Sri Lanka Says It ‘Takes Time’ To Consider Proposed Burqa Ban | Islamophobia News

Amid the outrage, a government spokesperson said the ban is a serious move that requires consultation and consensus.

The Sri Lankan government has said it will take time to consider a proposal to ban the wearing of the burqa, which a senior security official called a sign of “religious extremism.”

Sri Lanka’s Public Security Minister Sarath Weerasekara said last week he was seeking cabinet approval to ban the burqa – a garment worn by some Muslim women covering the body and face – a move which he said would have a direct impact on national security.

However, government spokesman Keheliya Rambukwella said on Tuesday that a ban was a serious decision requiring consultation and consensus.

“This will be done in consultation. So it takes time, ”he said without further details during the weekly media conference organized to announce the cabinet’s decisions.

Previously, a Pakistani diplomat and United Nations expert expressed concern over a possible ban, with Pakistani Ambassador Saad Khattak saying a ban would only hurt the feelings of Muslims.

Khattak tweeted on Monday that the ban “would only undermine the feelings of ordinary Sri Lankan Muslims and Muslims around the world.”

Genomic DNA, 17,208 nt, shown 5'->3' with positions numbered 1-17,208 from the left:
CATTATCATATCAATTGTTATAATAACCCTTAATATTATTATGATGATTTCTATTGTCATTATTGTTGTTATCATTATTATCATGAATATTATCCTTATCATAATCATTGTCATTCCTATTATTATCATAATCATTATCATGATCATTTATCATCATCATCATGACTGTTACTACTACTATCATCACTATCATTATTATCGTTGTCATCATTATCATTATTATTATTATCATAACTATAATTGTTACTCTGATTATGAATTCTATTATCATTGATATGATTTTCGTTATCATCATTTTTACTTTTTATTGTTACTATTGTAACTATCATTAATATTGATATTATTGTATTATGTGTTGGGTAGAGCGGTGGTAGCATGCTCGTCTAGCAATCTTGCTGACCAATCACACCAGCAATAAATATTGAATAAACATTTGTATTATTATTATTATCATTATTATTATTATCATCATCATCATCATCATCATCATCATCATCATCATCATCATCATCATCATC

The UN special rapporteur on freedom of religion or belief, Ahmed Shaheed, tweeted that a ban was “incompatible with international law” and the rights to free religious expression.

Wearing the burqa in Sri Lanka was temporarily banned in 2019 shortly after the Easter Sunday bombings of churches and hotels that killed more than 260 people in the Indian Ocean island nation.

Two local Muslim groups believed to have pledged allegiance to the ISIL group (ISIS) have been accused of committing attacks in six locations – two Roman Catholic churches, one Protestant church and three large hotels.

Sri Lanka also plans to close more than 1,000 Islamic schools, known as madrassas, because they were unregistered and allegedly failed to follow the national education policy.

Muslims make up about 9 percent of Sri Lanka’s 22 million people, where Buddhists make up over 70 percent of the population.

Tamils ​​from ethnic minorities, who are predominantly Hindus, make up about 15 percent of the population.

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